“Good morning, Dr. Austin,” he said, tipping his hat and beaming at her. His voice was filled with pride as he added extra emphasis to her title. The vicarious pleasure he took from her success was palpable—it had been that way since the day they’d met. Now their warm, coded greetings were an unspoken dance performed every morning and every evening without fail.
“Good morning to you, Mr. Jackson,” she replied brightly, giving him back the cheer he’d so generously offered her as she swiped her badge across the security gate. His smile felt like a touch of home and was so sorely needed right now. His wise eyes made her linger just long enough to offer a bit of small talk. “It’s so pretty out today. Pink is everywhere.”
“Indeed it is … blossoms probably came out just for you.” He gave her a jaunty nod as though confirming his theory as fact. “You have a very nice day and stay blessed, Doctor.”
“You, too, Mr. Jackson.”
Mia watched the crinkles around the older man’s eyes deepen as he stood up a little taller when she passed him. No one else called him by his last name, much less put the respectful Mr. around the acknowledgment. But to a man who was easily her mother’s senior, she knew a simple gesture like that meant the world.
She frowned but kept facing the elevators when she heard one of her co-workers enter behind her and hail Mr. Jackson as Henry. Yet Mr. Jackson had called her co-worker Dr. Lewis. Mia cringed inwardly. Would it have killed Josh to call the old man by his full and righteous title? She also didn’t want to turn around to see the defeated deference she knew would be in Mr. Jackson’s eyes once Josh had passed him. She’d seen it in her abuela growing up and hated to see it in any brown-hued elderly eyes.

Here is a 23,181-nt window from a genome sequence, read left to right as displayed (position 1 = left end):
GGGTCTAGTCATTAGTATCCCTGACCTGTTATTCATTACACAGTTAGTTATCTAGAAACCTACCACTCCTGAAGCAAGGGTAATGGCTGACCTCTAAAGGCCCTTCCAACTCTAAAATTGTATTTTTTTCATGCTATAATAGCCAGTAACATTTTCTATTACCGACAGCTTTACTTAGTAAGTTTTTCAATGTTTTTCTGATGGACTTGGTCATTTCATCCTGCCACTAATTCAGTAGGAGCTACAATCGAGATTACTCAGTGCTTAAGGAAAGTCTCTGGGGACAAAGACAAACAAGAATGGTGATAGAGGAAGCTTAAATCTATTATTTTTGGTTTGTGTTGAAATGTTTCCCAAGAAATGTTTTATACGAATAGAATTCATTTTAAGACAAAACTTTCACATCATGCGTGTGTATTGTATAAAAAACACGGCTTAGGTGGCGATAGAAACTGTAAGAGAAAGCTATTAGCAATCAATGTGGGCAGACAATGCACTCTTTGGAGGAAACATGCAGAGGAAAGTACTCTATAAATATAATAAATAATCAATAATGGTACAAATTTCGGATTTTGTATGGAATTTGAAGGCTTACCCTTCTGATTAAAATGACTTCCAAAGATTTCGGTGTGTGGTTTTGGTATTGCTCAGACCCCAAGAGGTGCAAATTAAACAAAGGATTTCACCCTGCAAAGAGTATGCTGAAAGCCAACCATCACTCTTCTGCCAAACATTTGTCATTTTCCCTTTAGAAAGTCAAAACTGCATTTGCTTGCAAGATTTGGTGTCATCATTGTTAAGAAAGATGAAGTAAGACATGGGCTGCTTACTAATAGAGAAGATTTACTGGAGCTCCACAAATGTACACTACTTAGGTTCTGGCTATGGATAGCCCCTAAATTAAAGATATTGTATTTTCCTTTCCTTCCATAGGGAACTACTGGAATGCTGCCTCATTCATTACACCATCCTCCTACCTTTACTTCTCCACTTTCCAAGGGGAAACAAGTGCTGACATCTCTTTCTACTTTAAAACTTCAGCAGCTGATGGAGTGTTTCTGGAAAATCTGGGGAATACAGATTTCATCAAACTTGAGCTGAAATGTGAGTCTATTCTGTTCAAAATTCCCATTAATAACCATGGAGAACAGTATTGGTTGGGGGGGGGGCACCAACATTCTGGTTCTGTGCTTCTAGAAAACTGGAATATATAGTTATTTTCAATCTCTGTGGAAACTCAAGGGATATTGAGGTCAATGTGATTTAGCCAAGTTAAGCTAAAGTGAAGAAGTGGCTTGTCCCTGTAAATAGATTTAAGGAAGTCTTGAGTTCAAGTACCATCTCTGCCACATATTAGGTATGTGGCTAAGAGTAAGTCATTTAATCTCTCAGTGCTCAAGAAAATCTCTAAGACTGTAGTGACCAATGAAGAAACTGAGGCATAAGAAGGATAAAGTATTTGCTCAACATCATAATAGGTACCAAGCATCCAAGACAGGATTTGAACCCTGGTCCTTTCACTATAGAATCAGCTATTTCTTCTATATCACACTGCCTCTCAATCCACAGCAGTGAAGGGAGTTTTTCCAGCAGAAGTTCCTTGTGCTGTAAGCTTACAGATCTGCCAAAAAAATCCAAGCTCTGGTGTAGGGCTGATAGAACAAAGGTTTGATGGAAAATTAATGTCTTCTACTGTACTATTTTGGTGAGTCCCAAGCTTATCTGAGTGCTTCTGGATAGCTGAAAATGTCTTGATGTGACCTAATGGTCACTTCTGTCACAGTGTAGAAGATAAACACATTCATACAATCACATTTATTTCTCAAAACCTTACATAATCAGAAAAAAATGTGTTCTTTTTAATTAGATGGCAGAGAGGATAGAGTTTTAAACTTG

Sometimes she’d go with her grandmother when her abuela used to travel all the way from Spanish Harlem to clean other people’s houses and watch other people’s children. They called her Isabel, never Mrs. Martinez, even when she used their titles and surnames as a gesture of respect. Mia learned early on that such slights were part of her reality as a half African American, half Latina … a “blatina” as they said back home.
It brought her a measure of comfort to know that, like Mr. Jackson, her parents and all her aunts, uncles, and cousins took pride in her degree as though they’d earned it themselves. Maybe by extension, her abuela and Mr. Jackson had. Maybe her entire family had. It was the one thing that kept her going. Mr. Jackson’s quiet, daily reaffirmation that a lot of people were looking up to her kept her going.
Rankled, Mia pretended not to see Josh as he rushed forward when she entered the elevator, but he unfortunately caught it.
“Hey,” Josh said, forcing the doors to open for him.
“Oh … hey, Josh. Didn’t see you,” she said blandly, trying to chase the annoyance out of her tone. “Sorry.”
“No biggie,” he said, and then took an exaggerated slurp of his Starbucks coffee and pushed the button for their floor. “Heard old man Cortland is letting you assist on the presentation in New York. I sure am glad they didn’t rope me into doing it.”
It was just like Josh to add another layer of stress to a situation that was already secretly freaking her out. He was such a competitive little weasel. Mia just stared at him for a moment as the elevator doors closed.